Notes: I have translated the Bhagavadgita twice. The first one was a loose translation. The second one was a word to word translation with a detailed commentary. The commentary is however different from what you will find here. In this section I will share with you my thoughts about the knowledge, philosophy and wisdom of the Bhagavadgita as I understand it from my perspective. Jayaram V
The Bhagavadgita has 18 chapters. Of them some are considered more important than others. One chapter that is not read or studied by many is the 10th chapter on the manifestations of God. People presume that God is all pervading. He exists in all. Therefore, there is nothing new about what you read in the chapter. What they miss in the process is an important lesson to learn and practice.
While we do acknowledge that God exists in all, we do not actually live and act that way. We choose what we like and discard what we dislike. We respect some and disrespect some. Life also teaches us not to trust everyone. Thus the idea that God is all pervading remains on paper and in theory and rarely becomes the driving force of our perceptions, behavior, attitude and relationships.
You might have also noticed that your knowledge is greatly limited by your attitude and perspective. If your perspective is limited, your knowledge remains limited. Your knowledge is also conditioned and shaped by your desires and interests. For example, nowadays many people do not read religious books or scriptures because they are disinterested. Thereby their faith remains weak, and their knowledge limited. The same holds true with regard to the knowledge of God or the knowledge of Self. If you want to know them, you must be interested in them, and you must look for them, search for them and learn about them.
Then there are natural limitations to your knowing, which neither interest nor desire can resolve. For example, there is no way you can see God or your own Self with your naked eyes. Therefore, it is practically impossible for anyone to feel the presence of God in everything they perceive. Our scriptures say that when direct experience is not possible to ascertain truths, one should rely upon either inference (anumana) or scriptural testimony (sabda). For common people, these two are like two eyes to discern transcendental truths.
Inference is indirect evidence. For example, if you see smoke coming out of a distant forest, you can presume that there may be fire from which it is rising. You might not see the fire but you can guess using logic and commonsense. Similarly we can infer the presence of evil in a person if you see in him or his conduct traces of wickedness, cruelty, or sinful behavior. We can use the same logic to infer the presence of Brahman in the objects of the world by the presence or absence of certain qualities, states and conditions.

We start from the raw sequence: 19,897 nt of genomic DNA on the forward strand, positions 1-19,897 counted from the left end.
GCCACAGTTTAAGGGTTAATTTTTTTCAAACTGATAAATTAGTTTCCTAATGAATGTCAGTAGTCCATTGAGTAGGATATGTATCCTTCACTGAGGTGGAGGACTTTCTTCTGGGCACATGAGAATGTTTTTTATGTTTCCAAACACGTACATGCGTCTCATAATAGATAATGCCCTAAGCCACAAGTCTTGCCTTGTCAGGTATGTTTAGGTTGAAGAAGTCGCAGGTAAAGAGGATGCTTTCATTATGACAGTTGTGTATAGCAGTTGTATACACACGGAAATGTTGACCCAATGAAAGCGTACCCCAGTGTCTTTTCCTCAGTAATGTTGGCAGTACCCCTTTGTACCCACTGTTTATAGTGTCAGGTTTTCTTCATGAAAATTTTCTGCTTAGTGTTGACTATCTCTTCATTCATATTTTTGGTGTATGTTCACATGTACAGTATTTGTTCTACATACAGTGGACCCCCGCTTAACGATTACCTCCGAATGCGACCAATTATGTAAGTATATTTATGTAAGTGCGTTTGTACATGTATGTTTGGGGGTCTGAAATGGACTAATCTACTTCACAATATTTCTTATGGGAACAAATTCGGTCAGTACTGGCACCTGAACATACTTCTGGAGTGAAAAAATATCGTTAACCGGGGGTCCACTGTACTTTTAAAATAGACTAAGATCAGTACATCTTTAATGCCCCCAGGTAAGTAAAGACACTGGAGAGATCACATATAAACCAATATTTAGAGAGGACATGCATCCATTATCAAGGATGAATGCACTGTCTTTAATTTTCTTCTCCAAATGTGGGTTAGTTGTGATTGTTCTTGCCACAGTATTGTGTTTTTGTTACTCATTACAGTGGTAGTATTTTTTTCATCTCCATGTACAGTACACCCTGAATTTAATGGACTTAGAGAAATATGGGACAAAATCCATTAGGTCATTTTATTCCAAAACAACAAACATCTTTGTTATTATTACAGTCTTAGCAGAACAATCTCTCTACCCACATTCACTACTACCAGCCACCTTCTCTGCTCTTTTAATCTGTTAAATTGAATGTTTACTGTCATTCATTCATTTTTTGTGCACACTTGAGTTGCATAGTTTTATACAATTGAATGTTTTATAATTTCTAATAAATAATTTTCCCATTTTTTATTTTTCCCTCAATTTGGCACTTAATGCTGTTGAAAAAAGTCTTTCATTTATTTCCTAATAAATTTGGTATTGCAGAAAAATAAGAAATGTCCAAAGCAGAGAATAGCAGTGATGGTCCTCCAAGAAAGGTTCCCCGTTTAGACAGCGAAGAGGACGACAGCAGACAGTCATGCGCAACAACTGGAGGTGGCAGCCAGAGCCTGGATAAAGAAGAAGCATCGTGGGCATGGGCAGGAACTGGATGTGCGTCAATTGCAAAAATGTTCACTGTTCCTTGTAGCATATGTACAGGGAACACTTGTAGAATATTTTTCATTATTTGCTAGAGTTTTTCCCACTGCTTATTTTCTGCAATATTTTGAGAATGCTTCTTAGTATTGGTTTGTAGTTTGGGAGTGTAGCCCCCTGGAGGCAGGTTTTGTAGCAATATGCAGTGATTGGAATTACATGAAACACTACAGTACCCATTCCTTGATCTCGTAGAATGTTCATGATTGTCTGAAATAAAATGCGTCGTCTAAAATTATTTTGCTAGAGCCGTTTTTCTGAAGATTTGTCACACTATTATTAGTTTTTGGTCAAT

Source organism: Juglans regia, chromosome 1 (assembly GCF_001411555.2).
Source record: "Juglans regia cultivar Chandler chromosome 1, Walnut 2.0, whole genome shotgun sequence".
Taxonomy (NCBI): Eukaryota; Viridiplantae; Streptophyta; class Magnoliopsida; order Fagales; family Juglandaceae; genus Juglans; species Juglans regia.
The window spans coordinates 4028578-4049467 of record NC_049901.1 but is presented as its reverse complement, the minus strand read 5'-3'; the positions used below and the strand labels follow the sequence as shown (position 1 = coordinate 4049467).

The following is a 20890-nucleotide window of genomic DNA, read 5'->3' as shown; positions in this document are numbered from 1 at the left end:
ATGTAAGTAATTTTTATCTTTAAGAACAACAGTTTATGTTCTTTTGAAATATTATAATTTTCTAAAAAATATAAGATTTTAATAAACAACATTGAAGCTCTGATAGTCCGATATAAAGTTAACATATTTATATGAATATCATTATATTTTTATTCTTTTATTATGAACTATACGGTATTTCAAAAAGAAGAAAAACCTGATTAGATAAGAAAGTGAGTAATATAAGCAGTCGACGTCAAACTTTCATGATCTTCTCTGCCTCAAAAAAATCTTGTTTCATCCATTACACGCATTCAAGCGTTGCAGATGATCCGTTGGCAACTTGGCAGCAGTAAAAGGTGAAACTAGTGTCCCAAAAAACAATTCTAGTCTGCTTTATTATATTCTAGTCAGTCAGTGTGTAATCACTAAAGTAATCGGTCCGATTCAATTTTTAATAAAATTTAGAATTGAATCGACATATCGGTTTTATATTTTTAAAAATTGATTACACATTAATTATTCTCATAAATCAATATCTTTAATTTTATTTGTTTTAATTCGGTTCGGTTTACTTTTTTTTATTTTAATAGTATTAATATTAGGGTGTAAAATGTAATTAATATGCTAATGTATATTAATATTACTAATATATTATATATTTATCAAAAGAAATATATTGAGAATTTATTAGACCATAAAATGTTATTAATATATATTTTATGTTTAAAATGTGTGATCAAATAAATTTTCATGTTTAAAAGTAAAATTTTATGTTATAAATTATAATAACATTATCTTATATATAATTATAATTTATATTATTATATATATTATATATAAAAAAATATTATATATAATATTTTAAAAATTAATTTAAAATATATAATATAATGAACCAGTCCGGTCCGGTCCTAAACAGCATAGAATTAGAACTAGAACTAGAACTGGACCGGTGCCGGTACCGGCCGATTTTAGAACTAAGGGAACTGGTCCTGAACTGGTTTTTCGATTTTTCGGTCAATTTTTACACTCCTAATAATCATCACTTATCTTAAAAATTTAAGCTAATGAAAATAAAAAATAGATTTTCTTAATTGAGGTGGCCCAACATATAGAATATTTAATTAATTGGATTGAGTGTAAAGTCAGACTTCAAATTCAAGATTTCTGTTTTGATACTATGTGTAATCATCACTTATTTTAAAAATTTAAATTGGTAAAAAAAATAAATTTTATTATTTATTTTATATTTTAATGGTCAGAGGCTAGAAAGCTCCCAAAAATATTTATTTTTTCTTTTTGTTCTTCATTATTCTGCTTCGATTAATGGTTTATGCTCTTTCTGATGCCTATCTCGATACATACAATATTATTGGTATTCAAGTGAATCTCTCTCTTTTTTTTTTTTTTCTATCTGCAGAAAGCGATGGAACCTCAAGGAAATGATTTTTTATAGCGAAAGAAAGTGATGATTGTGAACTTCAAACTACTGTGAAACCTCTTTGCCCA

Most religious scriptures are authored either by God himself or by prominent spiritual masters or messengers who were able to establish a psychic connection with transcendental knowledge. They are therefore considered reliable to ascertain truths. The Bhagavadgita is considered a reliable source of divine knowledge. Hence, we can use it to expand our spiritual knowledge or learn truths about God.
It is in this context, the 10th chapter becomes relevant and immensely useful to discern the presence of God in the world around you and develop God-centric awareness. From the list of manifestations described by Krishna, we realize that God is present in all things that are bright and beautiful. You can be certain that although God is hidden in all, in some he becomes more prominent and visible, which then become worthy or worship and admiration. For example, you can be certain of the presence of God wherever you find uplifting, inspiring, elevating and enlightening qualities such as light or effulgence, purity, beauty, knowledge, divinity, leadership, wisdom, intelligence, excellence, melody, harmony, strength, character, honesty, friendship, selflessness, power, patience, fortitude, fame, skill, devotion, perfection, royalty, charity, time, speech, reasoning, sacred sounds and chants, spirituality, saintliness, victory, shrewdness, power to punish, seeds of all things, support, prosperity, energy and so on.
What should you do when you find these qualities in others or in the things you perceive? If you happen to see them in others, you should feel neither resentful nor envious, but acknowledge the deity who is hidden in them. If you find them in yourself, you should not feel pride, vanity or arrogance, but acknowledge that their source is the Self in you and you have them because of its presence. Thus whatever good you see in you or in others, you should attribute it to your divine nature and feel grateful, and whatever qualities you may not have you should cultivate them. This is the advantage of studying scriptures like the Bhagavadgita and paying attention to the truths they contain. They help you cultivate not only better awareness, knowledge and wisdom, but also discernment whereby truths become self-evident.